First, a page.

Governments will gladly intervene, whether it be protection from speech we don’t like or religious beliefs that we find offensive. But the more governments intervene, the less freedom we’ll have: that’s the zero-sum equation of government intervention.

And while governments are good at intervening, they’re not as adept at getting out of people’s lives.

8) Remember the times we live in: this is a fallen world, not the new creation

If your average secular Aussie no longer believes in heaven outside this world, they’ll look for heaven within this world.

Thus, they’ll expect more from the government: they’ll expect it to deliver nothing less than a promised utopia (and many politicians are only too happy to pander to this desire).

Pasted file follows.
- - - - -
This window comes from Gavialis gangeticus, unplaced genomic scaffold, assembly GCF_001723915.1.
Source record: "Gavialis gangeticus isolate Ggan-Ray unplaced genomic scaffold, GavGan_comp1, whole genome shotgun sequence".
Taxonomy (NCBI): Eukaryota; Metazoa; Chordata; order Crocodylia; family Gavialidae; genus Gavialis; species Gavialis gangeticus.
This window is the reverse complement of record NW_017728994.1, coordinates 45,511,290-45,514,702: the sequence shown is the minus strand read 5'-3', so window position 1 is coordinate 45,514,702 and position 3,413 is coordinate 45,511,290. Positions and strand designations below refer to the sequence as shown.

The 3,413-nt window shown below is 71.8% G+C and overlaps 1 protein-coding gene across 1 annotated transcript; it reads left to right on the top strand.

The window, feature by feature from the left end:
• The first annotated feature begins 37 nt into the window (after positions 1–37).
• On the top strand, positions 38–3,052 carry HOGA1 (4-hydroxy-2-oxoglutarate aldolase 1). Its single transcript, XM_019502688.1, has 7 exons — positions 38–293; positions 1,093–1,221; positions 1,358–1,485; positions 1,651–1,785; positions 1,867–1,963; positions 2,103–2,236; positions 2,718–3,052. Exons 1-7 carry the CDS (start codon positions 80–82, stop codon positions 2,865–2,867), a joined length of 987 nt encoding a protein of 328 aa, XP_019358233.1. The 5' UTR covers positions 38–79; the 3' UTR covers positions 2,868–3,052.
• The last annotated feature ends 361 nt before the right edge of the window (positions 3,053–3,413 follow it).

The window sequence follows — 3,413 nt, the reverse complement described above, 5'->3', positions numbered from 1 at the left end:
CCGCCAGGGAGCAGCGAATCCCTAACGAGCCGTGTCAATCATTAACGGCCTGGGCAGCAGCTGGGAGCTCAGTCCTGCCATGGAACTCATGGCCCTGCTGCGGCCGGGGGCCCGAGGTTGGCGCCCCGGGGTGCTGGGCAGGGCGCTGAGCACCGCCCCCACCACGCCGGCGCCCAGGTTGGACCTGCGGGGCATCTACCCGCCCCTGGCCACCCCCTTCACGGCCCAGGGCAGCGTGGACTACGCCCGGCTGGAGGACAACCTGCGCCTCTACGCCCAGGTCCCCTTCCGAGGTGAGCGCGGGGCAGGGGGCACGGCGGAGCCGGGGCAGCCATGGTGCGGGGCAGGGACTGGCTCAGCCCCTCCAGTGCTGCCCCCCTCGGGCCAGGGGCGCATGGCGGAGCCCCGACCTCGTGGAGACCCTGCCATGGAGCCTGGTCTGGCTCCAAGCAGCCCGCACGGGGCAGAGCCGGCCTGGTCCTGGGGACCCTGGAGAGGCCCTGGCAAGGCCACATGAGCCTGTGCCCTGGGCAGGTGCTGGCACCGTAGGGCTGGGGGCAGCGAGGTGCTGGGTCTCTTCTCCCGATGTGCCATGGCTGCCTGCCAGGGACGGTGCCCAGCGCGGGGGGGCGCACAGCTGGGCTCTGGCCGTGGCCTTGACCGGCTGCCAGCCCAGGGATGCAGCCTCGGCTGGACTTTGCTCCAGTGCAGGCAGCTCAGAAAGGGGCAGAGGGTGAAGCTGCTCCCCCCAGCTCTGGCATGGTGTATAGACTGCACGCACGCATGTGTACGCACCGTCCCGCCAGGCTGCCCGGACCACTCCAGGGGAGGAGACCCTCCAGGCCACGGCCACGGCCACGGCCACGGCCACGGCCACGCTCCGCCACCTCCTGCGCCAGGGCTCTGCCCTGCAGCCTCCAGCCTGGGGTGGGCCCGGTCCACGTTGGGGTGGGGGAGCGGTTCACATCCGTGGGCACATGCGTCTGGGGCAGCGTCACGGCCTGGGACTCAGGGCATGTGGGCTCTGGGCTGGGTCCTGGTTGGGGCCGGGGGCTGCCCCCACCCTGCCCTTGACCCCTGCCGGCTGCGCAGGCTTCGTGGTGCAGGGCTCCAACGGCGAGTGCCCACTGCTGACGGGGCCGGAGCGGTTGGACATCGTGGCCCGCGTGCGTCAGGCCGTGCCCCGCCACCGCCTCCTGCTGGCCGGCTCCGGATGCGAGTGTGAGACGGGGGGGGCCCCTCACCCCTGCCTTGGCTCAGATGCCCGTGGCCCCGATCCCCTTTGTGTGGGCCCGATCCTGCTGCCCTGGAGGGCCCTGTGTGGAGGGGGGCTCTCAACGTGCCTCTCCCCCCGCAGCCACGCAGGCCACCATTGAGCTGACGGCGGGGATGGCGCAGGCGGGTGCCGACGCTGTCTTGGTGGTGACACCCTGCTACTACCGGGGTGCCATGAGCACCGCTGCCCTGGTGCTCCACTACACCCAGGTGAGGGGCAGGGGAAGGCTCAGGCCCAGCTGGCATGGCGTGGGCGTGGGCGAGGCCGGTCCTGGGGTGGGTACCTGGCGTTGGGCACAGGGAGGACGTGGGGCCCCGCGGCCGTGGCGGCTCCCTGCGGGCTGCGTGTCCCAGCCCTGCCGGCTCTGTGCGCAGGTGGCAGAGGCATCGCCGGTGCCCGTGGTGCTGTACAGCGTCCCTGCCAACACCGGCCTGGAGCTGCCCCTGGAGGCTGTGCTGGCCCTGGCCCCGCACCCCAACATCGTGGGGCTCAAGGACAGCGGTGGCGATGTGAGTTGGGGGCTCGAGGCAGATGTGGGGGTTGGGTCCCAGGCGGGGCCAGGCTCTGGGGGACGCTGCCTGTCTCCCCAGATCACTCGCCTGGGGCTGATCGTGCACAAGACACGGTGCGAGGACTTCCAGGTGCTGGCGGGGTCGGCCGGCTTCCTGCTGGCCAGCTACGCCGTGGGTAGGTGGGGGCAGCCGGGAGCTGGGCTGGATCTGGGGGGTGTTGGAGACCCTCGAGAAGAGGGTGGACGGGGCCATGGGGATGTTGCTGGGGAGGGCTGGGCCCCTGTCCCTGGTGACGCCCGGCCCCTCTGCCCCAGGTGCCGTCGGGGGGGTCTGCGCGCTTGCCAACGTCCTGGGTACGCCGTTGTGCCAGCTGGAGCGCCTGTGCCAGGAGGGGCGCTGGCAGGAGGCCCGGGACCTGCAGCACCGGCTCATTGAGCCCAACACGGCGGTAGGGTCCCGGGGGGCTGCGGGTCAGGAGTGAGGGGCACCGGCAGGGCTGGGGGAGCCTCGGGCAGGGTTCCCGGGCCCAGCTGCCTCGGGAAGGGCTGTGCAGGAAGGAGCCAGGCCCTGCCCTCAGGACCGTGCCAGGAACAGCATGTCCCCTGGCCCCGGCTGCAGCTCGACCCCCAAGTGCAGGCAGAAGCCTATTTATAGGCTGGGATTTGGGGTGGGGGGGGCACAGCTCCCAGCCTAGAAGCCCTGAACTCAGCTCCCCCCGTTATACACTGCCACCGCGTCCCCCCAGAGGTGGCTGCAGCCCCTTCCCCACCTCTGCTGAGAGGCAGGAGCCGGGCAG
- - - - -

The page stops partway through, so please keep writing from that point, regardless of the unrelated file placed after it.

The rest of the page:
But in a fallen world, there can be no heaven until Jesus returns. And this should temper any hope or expectation of utopia now.

9) Know the difference between ‘straight line’ and ‘jagged line’ political issues

The Bible does speak to some political issues directly, e.g. murder. There is a ‘straight line’ from Biblical text to a particular policy.

However, the Bible doesn’t speak to every issue. Yes, it has principles that apply to nearly all political issues, but there are very few ‘thus saith the Lord’ positions that all Christians must hold.

Thus, Christians will come to their own conclusions on these ‘jagged line’ issues and must have the freedom to do so.

Don’t bind the conscience of fellow believers on issues the Bible doesn’t (see Romans 14).

10) Be generous toward those who disagree (especially over ‘jagged line’ issues)

We live in an age of outrage, where we’re quick to become angry at those who disagree with our political views.

But this is not how Jesus would have us live. While He didn’t say much about most of the political issues we care about, he did say a lot about how we treat others, especially those we disagree with (e.g., Lk 6:27-31).